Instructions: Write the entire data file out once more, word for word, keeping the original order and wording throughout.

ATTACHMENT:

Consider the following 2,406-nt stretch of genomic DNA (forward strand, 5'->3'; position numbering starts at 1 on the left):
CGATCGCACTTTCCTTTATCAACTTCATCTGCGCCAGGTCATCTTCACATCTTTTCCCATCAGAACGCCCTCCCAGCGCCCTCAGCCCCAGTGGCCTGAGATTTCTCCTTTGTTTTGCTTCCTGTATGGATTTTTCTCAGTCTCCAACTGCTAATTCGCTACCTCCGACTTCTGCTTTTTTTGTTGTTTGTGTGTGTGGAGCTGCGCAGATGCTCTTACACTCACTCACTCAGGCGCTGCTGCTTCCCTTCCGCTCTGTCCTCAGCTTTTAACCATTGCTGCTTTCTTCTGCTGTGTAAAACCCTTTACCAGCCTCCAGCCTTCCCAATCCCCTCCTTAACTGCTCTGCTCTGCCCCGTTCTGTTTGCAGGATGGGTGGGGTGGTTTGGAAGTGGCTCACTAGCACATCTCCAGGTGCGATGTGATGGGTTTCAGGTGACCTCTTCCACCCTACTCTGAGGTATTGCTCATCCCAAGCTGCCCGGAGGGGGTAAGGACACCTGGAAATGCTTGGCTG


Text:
Consider the following 2,406-nt stretch of genomic DNA (forward strand, 5'->3'; position numbering starts at 1 on the left):
CGATCGCACTTTCCTTTATCAACTTCATCTGCGCCAGGTCATCTTCACATCTTTTCCCATCAGAACGCCCTCCCAGCGCCCTCAGCCCCAGTGGCCTGAGATTTCTCCTTTGTTTTGCTTCCTGTATGGATTTTTCTCAGTCTCCAACTGCTAATTCGCTACCTCCGACTTCTGCTTTTTTTGTTGTTTGTGTGTGTGGAGCTGCGCAGATGCTCTTACACTCACTCACTCAGGCGCTGCTGCTTCCCTTCCGCTCTGTCCTCAGCTTTTAACCATTGCTGCTTTCTTCTGCTGTGTAAAACCCTTTACCAGCCTCCAGCCTTCCCAATCCCCTCCTTAACTGCTCTGCTCTGCCCCGTTCTGTTTGCAGGATGGGTGGGGTGGTTTGGAAGTGGCTCACTAGCACATCTCCAGGTGCGATGTGATGGGTTTCAGGTGACCTCTTCCACCCTACTCTGAGGTATTGCTCATCCCAAGCTGCCCGGAGGGGGTAAGGACACCTGGAAATGCTTGGCTG